Pediatric residents, nurses, and other hospital staff members often receive very limited training in adolescent psychology during their schooling. Often the training they do receive is psycho-analytically oriented and stresses that adolescence is a period of tumultous development in which symptomatic behavior is quite common and psychiatric disturbances are transient. This study surveyed the beliefs of pediatric residents (N = 13), nurses (N = 20), and adjunct personnel (N = 12) about adolescent turmoil and the transitory nature of symptoms displayed during adolescence. The survey questionnaire consisted of 9 true-false items concerning the frequency and severity of parent-adolescent conflicts, the frequency of various symptoms, and the adolescent's likelihood of "growing out of" such problems by adulthood. The results indicated a tendency among respondents to consider neurotic and antisocial behaviors to be more common than some recent studies suggest they are, and falsely to believe adolescents "grow out of" their psychiatric problems. Implications of these findings are discussed.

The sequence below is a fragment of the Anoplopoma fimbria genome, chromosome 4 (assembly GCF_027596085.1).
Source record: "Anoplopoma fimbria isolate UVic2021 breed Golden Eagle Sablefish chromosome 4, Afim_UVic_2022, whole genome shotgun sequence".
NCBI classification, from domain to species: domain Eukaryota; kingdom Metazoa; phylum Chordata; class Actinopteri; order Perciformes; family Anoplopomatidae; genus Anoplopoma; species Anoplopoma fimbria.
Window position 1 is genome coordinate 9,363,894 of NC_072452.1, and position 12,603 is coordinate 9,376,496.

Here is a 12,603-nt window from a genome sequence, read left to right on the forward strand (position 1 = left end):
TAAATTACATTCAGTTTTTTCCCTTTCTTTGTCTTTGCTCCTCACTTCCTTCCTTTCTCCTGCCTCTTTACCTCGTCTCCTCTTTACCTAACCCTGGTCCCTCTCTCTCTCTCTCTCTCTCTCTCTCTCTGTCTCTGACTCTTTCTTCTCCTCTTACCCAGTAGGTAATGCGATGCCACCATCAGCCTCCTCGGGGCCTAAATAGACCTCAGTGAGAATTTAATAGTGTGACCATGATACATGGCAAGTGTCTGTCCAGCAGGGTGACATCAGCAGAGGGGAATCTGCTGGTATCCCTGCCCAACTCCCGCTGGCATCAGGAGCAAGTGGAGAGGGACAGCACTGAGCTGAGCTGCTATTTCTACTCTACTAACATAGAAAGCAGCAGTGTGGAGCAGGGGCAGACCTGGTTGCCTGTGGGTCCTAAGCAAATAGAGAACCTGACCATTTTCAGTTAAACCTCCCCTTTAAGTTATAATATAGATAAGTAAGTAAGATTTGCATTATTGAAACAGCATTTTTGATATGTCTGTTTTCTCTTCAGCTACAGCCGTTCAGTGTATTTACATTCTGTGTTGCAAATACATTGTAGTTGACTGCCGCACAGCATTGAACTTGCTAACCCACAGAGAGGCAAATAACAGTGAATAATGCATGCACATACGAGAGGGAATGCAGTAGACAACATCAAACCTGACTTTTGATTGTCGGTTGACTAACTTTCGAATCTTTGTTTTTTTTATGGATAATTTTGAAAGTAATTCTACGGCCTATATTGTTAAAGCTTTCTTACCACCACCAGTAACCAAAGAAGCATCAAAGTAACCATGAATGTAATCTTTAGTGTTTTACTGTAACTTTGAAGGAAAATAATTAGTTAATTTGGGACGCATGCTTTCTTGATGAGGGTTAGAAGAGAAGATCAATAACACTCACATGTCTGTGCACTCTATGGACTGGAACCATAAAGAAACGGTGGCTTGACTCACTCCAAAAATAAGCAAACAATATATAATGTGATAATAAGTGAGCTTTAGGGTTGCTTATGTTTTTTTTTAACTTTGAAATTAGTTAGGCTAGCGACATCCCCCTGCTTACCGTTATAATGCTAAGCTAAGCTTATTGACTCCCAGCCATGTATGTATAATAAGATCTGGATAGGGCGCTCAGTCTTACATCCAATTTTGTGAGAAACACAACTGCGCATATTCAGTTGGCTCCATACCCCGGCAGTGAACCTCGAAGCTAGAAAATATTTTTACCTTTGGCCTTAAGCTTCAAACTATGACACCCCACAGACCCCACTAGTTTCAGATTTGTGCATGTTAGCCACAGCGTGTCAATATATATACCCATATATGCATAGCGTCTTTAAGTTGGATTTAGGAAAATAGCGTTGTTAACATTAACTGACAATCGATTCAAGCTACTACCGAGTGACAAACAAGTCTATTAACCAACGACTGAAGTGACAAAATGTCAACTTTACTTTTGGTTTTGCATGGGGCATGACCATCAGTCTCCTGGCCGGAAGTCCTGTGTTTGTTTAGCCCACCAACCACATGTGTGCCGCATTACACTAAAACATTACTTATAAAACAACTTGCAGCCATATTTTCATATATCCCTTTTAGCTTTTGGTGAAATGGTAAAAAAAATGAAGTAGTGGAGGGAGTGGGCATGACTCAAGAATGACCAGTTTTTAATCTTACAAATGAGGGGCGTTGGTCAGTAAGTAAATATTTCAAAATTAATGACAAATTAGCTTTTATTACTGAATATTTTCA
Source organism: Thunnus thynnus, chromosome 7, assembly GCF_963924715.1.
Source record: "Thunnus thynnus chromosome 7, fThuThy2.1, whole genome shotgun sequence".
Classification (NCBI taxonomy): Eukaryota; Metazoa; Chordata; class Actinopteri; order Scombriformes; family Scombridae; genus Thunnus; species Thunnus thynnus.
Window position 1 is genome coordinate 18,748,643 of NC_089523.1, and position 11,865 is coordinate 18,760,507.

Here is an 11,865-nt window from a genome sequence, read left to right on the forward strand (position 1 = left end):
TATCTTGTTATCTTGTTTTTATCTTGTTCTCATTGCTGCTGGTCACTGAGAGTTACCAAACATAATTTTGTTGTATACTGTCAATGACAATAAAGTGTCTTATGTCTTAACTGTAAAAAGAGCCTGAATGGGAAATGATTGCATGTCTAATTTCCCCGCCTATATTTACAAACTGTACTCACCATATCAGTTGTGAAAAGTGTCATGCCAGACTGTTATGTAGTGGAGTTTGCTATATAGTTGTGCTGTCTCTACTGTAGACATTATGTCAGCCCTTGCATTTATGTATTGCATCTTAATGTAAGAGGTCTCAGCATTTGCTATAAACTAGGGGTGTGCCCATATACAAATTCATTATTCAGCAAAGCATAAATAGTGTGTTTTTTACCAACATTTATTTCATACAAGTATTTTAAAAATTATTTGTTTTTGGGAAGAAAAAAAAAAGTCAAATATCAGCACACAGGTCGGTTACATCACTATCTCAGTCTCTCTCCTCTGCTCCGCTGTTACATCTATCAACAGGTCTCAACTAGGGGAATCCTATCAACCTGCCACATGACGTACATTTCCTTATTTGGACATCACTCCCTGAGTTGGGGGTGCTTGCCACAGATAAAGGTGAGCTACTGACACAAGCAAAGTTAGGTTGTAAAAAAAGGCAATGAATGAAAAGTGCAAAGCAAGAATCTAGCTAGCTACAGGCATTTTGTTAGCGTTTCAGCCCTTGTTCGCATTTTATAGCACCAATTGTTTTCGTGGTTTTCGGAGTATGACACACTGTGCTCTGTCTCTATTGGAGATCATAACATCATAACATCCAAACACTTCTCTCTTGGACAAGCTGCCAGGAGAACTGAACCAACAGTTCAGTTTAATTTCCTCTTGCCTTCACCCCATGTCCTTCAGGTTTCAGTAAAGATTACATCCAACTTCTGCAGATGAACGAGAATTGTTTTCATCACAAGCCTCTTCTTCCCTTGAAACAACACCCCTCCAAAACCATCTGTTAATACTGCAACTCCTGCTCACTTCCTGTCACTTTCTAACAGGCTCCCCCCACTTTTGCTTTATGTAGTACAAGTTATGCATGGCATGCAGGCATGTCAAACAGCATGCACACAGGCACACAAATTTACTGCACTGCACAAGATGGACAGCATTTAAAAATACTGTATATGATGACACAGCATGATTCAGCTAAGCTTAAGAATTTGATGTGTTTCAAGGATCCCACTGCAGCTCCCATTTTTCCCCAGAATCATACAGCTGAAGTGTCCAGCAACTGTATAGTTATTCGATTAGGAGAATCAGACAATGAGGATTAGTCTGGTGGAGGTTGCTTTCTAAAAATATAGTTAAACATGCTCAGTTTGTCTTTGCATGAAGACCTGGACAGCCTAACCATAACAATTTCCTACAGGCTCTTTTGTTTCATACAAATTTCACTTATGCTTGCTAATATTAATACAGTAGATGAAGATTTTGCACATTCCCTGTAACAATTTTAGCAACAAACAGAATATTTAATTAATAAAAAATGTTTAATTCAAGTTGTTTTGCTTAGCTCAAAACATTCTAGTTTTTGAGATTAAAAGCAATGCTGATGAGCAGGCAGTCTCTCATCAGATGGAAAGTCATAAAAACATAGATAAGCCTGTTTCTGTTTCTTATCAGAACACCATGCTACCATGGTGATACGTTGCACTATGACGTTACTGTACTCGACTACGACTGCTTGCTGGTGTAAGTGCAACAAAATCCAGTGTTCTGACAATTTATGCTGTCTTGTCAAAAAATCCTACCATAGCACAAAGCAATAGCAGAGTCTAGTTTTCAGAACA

ASJC Scopus subject areas
- Pediatrics, Perinatology, and Child Health
- Developmental and Educational Psychology